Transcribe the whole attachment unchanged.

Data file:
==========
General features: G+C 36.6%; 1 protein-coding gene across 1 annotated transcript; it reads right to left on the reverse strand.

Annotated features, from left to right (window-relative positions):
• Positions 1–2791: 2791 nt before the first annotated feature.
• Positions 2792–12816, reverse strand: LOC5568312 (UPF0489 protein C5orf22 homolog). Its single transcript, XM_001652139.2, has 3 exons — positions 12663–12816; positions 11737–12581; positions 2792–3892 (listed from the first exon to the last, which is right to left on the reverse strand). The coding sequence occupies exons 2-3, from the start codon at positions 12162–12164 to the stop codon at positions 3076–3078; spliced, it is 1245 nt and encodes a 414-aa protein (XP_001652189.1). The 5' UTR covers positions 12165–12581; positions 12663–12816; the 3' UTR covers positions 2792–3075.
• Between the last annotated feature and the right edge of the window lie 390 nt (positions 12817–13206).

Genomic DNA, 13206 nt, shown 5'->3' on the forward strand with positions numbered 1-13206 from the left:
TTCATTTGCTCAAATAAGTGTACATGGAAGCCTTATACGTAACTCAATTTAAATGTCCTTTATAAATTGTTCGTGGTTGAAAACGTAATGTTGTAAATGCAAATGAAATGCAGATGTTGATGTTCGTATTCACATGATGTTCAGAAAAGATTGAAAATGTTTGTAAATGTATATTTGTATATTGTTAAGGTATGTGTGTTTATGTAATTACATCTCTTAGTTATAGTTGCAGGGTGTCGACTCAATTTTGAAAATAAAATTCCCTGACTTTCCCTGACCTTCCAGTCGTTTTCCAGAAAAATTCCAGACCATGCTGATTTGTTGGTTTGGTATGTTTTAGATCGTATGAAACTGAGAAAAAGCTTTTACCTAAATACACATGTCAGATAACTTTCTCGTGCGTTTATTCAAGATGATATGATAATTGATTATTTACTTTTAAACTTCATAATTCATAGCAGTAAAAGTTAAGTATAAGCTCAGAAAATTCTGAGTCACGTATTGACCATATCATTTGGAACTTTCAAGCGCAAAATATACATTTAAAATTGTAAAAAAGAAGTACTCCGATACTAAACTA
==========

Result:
General features: G+C 36.6%; 1 protein-coding gene across 1 annotated transcript; it reads right to left on the reverse strand.

Annotated features, from left to right (window-relative positions):
• Positions 1–2791: 2791 nt before the first annotated feature.
• Positions 2792–12816, reverse strand: LOC5568312 (UPF0489 protein C5orf22 homolog). Its single transcript, XM_001652139.2, has 3 exons — positions 12663–12816; positions 11737–12581; positions 2792–3892 (listed from the first exon to the last, which is right to left on the reverse strand). The coding sequence occupies exons 2-3, from the start codon at positions 12162–12164 to the stop codon at positions 3076–3078; spliced, it is 1245 nt and encodes a 414-aa protein (XP_001652189.1). The 5' UTR covers positions 12165–12581; positions 12663–12816; the 3' UTR covers positions 2792–3075.
• Between the last annotated feature and the right edge of the window lie 390 nt (positions 12817–13206).

Genomic DNA, 13206 nt, shown 5'->3' on the forward strand with positions numbered 1-13206 from the left:
TTCATTTGCTCAAATAAGTGTACATGGAAGCCTTATACGTAACTCAATTTAAATGTCCTTTATAAATTGTTCGTGGTTGAAAACGTAATGTTGTAAATGCAAATGAAATGCAGATGTTGATGTTCGTATTCACATGATGTTCAGAAAAGATTGAAAATGTTTGTAAATGTATATTTGTATATTGTTAAGGTATGTGTGTTTATGTAATTACATCTCTTAGTTATAGTTGCAGGGTGTCGACTCAATTTTGAAAATAAAATTCCCTGACTTTCCCTGACCTTCCAGTCGTTTTCCAGAAAAATTCCAGACCATGCTGATTTGTTGGTTTGGTATGTTTTAGATCGTATGAAACTGAGAAAAAGCTTTTACCTAAATACACATGTCAGATAACTTTCTCGTGCGTTTATTCAAGATGATATGATAATTGATTATTTACTTTTAAACTTCATAATTCATAGCAGTAAAAGTTAAGTATAAGCTCAGAAAATTCTGAGTCACGTATTGACCATATCATTTGGAACTTTCAAGCGCAAAATATACATTTAAAATTGTAAAAAAGAAGTACTCCGATACTAAACTA